Ireland's NPRF denies cut in pension contributions
IRELAND - The Republic of Ireland's National Pensions Reserve Board has denied government contributions to the fund will fall to less than 1% of GNP.
A spokeswoman for the National Pensions Reserve Fund (NPRF) said there had been no change to the government's contribution level and that the Exchequer's annual contribution had been pre-funded to 2012.
The NPRF commission's annual report and financial statements for 2009 said the Exchequer would contribute €3bn to the fund toward recapitalising the Bank of Ireland and Allied Irish Bank, "frontloading the Exchequer contribution of 1% GNP for 2009 and 2010".
However, since then, the NPRF commission has underwritten a €5.4bn equity capital raising by Allied Irish Banks, and through the scheme, the Irish government will buy up all the shares.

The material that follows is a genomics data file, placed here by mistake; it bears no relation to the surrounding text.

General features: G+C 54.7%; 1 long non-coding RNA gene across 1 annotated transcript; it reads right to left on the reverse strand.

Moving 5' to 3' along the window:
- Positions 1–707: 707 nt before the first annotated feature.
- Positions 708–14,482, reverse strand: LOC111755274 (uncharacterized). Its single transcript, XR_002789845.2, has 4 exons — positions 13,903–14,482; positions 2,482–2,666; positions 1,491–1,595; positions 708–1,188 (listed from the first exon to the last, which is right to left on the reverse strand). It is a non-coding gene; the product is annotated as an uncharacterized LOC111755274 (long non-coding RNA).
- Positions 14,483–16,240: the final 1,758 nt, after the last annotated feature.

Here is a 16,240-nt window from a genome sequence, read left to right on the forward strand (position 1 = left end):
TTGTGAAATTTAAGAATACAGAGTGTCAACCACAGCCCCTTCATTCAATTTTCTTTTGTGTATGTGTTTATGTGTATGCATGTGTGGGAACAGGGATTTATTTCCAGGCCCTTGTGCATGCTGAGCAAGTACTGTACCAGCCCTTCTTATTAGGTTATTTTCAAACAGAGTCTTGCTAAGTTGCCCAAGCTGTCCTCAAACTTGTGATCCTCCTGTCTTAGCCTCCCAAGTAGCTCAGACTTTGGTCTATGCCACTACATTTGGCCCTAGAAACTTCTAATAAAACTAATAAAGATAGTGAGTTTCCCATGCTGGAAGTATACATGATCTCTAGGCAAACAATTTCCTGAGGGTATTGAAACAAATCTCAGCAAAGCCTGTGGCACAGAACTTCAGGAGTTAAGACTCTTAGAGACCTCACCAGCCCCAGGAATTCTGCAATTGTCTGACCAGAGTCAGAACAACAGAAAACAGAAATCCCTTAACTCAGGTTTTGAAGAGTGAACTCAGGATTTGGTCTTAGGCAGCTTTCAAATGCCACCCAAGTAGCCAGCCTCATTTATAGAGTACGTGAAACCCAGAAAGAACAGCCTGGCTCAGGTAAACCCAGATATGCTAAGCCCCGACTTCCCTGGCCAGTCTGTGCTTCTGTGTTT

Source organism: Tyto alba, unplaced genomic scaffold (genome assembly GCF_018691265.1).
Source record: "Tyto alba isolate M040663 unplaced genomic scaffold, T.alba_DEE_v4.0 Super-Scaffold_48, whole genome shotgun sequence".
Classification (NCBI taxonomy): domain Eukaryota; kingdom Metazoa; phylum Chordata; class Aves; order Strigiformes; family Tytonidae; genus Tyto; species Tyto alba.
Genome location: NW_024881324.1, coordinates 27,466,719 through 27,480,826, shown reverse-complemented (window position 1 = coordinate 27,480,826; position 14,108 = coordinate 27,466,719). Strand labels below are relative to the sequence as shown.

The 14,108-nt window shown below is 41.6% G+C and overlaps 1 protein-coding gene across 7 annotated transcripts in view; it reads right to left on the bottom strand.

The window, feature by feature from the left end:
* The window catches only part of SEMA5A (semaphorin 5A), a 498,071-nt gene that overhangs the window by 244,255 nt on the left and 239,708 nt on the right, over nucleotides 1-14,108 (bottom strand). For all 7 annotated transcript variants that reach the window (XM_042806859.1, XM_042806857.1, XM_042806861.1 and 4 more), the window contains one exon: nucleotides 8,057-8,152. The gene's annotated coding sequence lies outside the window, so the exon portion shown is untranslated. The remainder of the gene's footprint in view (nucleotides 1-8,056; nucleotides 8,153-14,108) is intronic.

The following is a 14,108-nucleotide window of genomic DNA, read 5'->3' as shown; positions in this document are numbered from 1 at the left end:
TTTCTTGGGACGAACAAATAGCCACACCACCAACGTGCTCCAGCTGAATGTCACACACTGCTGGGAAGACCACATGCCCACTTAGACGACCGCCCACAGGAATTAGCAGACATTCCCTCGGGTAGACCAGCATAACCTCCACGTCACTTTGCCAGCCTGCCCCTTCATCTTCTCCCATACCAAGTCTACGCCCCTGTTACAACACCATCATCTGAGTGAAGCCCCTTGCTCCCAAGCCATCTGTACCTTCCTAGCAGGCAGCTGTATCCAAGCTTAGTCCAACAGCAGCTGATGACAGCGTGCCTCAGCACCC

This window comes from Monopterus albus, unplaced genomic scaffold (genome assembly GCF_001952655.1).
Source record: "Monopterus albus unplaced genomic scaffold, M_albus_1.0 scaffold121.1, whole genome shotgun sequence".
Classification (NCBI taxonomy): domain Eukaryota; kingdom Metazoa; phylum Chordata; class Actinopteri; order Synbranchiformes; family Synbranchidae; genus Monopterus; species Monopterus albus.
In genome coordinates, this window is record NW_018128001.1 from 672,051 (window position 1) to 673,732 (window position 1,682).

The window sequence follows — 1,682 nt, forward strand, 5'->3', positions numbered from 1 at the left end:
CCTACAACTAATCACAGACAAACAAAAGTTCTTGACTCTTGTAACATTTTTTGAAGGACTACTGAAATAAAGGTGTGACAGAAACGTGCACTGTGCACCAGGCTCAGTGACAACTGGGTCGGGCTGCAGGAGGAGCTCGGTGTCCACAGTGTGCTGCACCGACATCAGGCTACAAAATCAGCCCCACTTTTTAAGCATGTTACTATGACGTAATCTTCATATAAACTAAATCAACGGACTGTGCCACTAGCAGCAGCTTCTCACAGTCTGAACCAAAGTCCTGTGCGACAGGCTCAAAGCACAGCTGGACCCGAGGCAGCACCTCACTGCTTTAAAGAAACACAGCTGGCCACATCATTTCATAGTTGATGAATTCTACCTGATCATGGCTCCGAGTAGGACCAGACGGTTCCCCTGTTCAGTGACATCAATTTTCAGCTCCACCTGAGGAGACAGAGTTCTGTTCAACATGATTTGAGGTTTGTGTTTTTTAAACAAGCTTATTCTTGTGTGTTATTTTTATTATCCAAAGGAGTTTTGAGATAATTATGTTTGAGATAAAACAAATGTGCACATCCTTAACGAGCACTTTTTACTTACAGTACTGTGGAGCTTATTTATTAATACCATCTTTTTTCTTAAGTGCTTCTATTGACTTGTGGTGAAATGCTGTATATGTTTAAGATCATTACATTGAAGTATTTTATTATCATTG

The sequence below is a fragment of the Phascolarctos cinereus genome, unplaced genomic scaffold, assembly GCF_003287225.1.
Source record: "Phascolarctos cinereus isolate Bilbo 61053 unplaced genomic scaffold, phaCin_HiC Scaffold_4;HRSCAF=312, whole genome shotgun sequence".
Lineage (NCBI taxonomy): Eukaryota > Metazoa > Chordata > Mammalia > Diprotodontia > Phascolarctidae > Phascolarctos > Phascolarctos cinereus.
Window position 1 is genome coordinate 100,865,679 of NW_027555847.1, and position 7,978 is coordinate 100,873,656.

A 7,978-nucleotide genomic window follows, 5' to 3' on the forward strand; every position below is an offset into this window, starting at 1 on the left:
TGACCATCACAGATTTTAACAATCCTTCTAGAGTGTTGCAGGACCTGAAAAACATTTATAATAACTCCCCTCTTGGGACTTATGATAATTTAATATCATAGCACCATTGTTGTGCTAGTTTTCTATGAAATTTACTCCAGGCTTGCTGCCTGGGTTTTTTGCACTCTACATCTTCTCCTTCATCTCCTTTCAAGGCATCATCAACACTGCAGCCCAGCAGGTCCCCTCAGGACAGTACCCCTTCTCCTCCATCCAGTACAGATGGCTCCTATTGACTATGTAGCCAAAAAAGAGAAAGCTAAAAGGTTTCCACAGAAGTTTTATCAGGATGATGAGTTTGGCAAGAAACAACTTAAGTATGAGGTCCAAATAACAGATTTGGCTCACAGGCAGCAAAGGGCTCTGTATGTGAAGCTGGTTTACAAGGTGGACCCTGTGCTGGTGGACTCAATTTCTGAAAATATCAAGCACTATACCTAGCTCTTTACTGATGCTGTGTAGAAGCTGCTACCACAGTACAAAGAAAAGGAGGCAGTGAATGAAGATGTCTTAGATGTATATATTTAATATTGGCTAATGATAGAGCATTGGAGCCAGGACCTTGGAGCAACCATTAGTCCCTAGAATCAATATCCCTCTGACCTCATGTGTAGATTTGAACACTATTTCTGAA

The NRPF may buy as much as €3.7bn of the new shares and can convert €1.7bn of preference shares held since 2009.
The report also says the Financial Measures (Miscellaneous Provisions) Act 2009 provides for the transfer of assets of 16 universities and non-commercial state bodies' pension funds to the NPRF, and that these assets could be credited against the annual Exchequer contribution.
This would mean that, in future, the pension liabilities of these bodies will be met on a pay-as-you-go basis.
The transfer of assets took place in three stages: at the end of 2009 from 10 schemes (€993m), three university schemes on 31 March (€1bn) and a transfer of the three final schemes on 30 June worth €50m.
The NPRF was established in April 2001 to meet as much of Ireland's social welfare and public service pensions as possible from 2025 onward, when costs are projected to increase dramatically due to the country's ageing population.